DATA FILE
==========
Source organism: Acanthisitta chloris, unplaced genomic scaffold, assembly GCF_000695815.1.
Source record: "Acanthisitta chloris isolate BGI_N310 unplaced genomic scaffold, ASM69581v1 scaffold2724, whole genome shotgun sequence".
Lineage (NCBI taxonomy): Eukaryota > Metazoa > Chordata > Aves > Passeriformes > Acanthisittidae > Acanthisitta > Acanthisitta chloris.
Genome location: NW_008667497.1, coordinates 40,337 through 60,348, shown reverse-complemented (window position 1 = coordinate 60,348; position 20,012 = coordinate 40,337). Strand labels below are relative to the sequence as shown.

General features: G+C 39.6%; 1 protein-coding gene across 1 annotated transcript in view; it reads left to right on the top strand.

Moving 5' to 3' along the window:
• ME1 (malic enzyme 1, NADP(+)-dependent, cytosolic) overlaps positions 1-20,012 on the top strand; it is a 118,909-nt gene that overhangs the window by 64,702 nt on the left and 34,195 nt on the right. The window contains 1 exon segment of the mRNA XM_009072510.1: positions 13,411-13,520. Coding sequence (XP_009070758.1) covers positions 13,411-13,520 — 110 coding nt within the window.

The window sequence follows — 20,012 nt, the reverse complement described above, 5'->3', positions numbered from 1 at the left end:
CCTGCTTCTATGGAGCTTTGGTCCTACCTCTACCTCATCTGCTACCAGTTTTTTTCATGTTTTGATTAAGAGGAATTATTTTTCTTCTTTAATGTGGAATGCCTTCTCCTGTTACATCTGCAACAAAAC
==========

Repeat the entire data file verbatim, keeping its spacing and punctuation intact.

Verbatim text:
Source organism: Acanthisitta chloris, unplaced genomic scaffold, assembly GCF_000695815.1.
Source record: "Acanthisitta chloris isolate BGI_N310 unplaced genomic scaffold, ASM69581v1 scaffold2724, whole genome shotgun sequence".
Lineage (NCBI taxonomy): Eukaryota > Metazoa > Chordata > Aves > Passeriformes > Acanthisittidae > Acanthisitta > Acanthisitta chloris.
Genome location: NW_008667497.1, coordinates 40,337 through 60,348, shown reverse-complemented (window position 1 = coordinate 60,348; position 20,012 = coordinate 40,337). Strand labels below are relative to the sequence as shown.

General features: G+C 39.6%; 1 protein-coding gene across 1 annotated transcript in view; it reads left to right on the top strand.

Moving 5' to 3' along the window:
• ME1 (malic enzyme 1, NADP(+)-dependent, cytosolic) overlaps positions 1-20,012 on the top strand; it is a 118,909-nt gene that overhangs the window by 64,702 nt on the left and 34,195 nt on the right. The window contains 1 exon segment of the mRNA XM_009072510.1: positions 13,411-13,520. Coding sequence (XP_009070758.1) covers positions 13,411-13,520 — 110 coding nt within the window.

The window sequence follows — 20,012 nt, the reverse complement described above, 5'->3', positions numbered from 1 at the left end:
CCTGCTTCTATGGAGCTTTGGTCCTACCTCTACCTCATCTGCTACCAGTTTTTTTCATGTTTTGATTAAGAGGAATTATTTTTCTTCTTTAATGTGGAATGCCTTCTCCTGTTACATCTGCAACAAAAC